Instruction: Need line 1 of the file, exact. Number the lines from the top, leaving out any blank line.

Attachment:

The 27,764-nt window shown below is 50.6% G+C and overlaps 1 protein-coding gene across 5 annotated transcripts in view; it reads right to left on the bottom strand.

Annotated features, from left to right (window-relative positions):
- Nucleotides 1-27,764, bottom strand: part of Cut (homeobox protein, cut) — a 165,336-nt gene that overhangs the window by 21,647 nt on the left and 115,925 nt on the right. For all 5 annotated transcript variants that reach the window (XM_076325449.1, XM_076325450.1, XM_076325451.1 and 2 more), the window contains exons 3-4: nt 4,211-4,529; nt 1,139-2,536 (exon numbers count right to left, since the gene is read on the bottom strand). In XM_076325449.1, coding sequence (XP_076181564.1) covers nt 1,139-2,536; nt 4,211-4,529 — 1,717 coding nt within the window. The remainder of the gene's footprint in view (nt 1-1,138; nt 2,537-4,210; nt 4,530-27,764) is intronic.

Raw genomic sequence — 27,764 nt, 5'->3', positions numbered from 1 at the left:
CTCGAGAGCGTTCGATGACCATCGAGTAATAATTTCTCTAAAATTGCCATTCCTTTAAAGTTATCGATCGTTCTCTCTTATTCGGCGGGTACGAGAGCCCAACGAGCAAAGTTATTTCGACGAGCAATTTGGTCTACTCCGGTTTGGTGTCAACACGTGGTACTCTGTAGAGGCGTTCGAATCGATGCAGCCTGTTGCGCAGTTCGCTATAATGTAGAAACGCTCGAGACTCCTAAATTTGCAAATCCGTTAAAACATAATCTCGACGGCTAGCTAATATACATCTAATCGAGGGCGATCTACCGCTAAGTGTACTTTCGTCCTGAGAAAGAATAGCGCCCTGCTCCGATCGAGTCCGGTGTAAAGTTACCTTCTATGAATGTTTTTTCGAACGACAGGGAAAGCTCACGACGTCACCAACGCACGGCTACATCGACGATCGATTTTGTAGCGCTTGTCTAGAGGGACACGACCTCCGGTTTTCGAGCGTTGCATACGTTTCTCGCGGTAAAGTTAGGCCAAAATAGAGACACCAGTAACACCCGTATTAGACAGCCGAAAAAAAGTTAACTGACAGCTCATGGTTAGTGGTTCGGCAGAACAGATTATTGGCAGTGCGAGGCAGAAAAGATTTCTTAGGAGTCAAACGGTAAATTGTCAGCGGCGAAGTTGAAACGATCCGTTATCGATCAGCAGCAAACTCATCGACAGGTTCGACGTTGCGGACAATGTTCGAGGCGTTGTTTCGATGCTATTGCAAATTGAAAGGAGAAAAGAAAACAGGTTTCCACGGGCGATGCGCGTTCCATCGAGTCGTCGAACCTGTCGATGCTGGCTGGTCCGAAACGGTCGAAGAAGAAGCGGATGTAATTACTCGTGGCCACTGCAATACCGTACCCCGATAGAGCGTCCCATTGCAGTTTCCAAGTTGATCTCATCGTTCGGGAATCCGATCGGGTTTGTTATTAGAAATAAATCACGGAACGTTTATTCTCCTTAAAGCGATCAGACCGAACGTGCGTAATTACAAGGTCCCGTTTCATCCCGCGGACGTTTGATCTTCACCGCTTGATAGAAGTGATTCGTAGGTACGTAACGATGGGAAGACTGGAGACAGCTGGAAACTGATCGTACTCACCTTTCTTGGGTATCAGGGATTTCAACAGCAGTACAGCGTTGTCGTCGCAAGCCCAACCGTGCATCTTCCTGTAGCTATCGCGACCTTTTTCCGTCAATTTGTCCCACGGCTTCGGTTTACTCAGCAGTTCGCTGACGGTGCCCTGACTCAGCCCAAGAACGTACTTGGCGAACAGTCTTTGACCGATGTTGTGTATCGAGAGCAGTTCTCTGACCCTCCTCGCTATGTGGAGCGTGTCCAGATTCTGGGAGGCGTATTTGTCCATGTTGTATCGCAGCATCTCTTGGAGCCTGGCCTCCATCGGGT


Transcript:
The 27,764-nt window shown below is 50.6% G+C and overlaps 1 protein-coding gene across 5 annotated transcripts in view; it reads right to left on the bottom strand.